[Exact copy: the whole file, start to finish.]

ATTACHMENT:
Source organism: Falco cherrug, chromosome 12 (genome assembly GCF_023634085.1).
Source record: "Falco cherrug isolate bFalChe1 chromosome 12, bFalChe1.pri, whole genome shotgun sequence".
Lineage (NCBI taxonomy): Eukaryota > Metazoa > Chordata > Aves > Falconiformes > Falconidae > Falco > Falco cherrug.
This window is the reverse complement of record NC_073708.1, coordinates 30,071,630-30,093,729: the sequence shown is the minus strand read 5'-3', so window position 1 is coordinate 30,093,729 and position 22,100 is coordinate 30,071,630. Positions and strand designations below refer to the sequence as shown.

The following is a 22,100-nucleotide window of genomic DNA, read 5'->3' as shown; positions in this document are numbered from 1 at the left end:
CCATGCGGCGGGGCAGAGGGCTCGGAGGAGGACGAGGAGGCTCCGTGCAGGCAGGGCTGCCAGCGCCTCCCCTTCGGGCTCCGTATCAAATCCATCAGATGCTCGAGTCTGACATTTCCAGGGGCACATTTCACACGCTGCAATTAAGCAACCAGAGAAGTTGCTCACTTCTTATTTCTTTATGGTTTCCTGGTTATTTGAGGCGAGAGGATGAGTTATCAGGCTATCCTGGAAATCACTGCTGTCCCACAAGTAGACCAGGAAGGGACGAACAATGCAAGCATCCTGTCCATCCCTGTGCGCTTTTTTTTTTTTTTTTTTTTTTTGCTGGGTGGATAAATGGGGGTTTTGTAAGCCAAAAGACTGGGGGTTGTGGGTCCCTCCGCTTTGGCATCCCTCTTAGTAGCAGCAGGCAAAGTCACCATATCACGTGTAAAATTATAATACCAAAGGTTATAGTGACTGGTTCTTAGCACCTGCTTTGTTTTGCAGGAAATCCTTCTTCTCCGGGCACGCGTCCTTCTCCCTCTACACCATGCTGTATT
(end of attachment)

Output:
Source organism: Falco cherrug, chromosome 12 (genome assembly GCF_023634085.1).
Source record: "Falco cherrug isolate bFalChe1 chromosome 12, bFalChe1.pri, whole genome shotgun sequence".
Lineage (NCBI taxonomy): Eukaryota > Metazoa > Chordata > Aves > Falconiformes > Falconidae > Falco > Falco cherrug.
This window is the reverse complement of record NC_073708.1, coordinates 30,071,630-30,093,729: the sequence shown is the minus strand read 5'-3', so window position 1 is coordinate 30,093,729 and position 22,100 is coordinate 30,071,630. Positions and strand designations below refer to the sequence as shown.

The following is a 22,100-nucleotide window of genomic DNA, read 5'->3' as shown; positions in this document are numbered from 1 at the left end:
CCATGCGGCGGGGCAGAGGGCTCGGAGGAGGACGAGGAGGCTCCGTGCAGGCAGGGCTGCCAGCGCCTCCCCTTCGGGCTCCGTATCAAATCCATCAGATGCTCGAGTCTGACATTTCCAGGGGCACATTTCACACGCTGCAATTAAGCAACCAGAGAAGTTGCTCACTTCTTATTTCTTTATGGTTTCCTGGTTATTTGAGGCGAGAGGATGAGTTATCAGGCTATCCTGGAAATCACTGCTGTCCCACAAGTAGACCAGGAAGGGACGAACAATGCAAGCATCCTGTCCATCCCTGTGCGCTTTTTTTTTTTTTTTTTTTTTTTGCTGGGTGGATAAATGGGGGTTTTGTAAGCCAAAAGACTGGGGGTTGTGGGTCCCTCCGCTTTGGCATCCCTCTTAGTAGCAGCAGGCAAAGTCACCATATCACGTGTAAAATTATAATACCAAAGGTTATAGTGACTGGTTCTTAGCACCTGCTTTGTTTTGCAGGAAATCCTTCTTCTCCGGGCACGCGTCCTTCTCCCTCTACACCATGCTGTATT